Causes of Honey Bee Queen Failure in Commercial Beekeeping Operations

Project Overview

Project Type: Partnership
Funds awarded in 2016: $30,000.00
Projected End Date: 03/30/2017
Grant Recipient: University of Minnesota
Region: North Central
State: Minnesota
Project Coordinator:
Marla Spivak
University of Minnesota

Annual Reports


  • Animals: bees


  • Animal Production: general animal production
  • Education and Training: on-farm/ranch research
  • Pest Management: prevention
  • Production Systems: holistic management
  • Sustainable Communities: sustainability measures

    Proposal abstract:

    Beekeepers are vital to our agriculture and economy as they provide honey bee colonies for pollination services and honey production. In turn, beekeeper profitability and sustainability is affected by the health of their colonies. The North Central Region (NCR) is the top honey producing area in the U.S., and many commercial colonies are transported from the NCR to other states for crop pollination. Honey bee colonies are dying from a number of causes. Commercial beekeepers report ‘queen failure’ as the top reason for colony mortality through annual surveys conducted by the Bee Informed Partnership. Queen failure will eventually lead to colony death if the bees or beekeeper do not successfully replace her. We propose to explore potential causes of queen failure in colonies managed by commercial beekeepers in North Dakota and Minnesota. We will run paired comparisons of pathogen levels (Nosema, viruses, and trypanosomes) and pesticide residues in the queens and wax combs from colonies with failing queens and colonies with non-failing queens in the same apiary. Our goal is to determine the cause(s) of this insidious problem, so researchers and beekeepers can treat or mitigate its effects and restore health to our nation’s honey bees.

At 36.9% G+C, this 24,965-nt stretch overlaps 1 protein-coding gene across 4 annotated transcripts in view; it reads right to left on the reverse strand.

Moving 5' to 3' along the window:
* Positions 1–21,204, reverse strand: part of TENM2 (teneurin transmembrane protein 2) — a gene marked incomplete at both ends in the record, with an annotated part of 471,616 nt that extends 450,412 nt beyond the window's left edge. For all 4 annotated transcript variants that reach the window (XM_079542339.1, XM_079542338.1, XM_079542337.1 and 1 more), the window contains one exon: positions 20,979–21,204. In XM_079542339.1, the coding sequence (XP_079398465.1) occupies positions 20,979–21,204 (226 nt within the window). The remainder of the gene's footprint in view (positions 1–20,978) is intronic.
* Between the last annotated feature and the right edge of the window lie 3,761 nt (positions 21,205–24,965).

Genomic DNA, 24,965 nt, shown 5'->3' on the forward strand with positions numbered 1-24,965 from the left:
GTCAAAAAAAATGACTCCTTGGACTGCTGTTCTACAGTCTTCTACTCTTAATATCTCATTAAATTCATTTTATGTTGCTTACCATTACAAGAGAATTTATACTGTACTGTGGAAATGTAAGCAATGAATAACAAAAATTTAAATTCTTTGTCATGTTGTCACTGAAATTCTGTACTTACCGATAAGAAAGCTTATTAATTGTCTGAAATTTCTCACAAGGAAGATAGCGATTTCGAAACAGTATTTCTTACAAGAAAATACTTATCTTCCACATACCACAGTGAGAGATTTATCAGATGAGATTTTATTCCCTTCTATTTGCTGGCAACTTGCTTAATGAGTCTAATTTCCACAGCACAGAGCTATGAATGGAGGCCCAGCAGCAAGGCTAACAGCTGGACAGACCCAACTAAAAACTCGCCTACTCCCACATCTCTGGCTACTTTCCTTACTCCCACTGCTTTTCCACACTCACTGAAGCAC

Project objectives from proposal:

    1. Conduct comprehensive laboratory tests of pathogen loads and pesticide residues in queen bees to uncover causes of widespread queen failure in honey bee colonies.
    2. Communicate test results with beekeepers through the Tech-Transfer Teams (, a national program that works directly with commercial beekeepers to provide colony health assessments. Results will be communicated through direct dialogue, presentations at beekeeper meetings, the Bee Informed website, and beekeeper trade journals.
    3. Develop strategies to treat diseases and/or mitigate pesticide exposure to queen bees to restore health to our nation’s honey bees and economic stability to beekeepers.
    Any opinions, findings, conclusions, or recommendations expressed in this publication are those of the author(s) and do not necessarily reflect the view of the U.S. Department of Agriculture or SARE.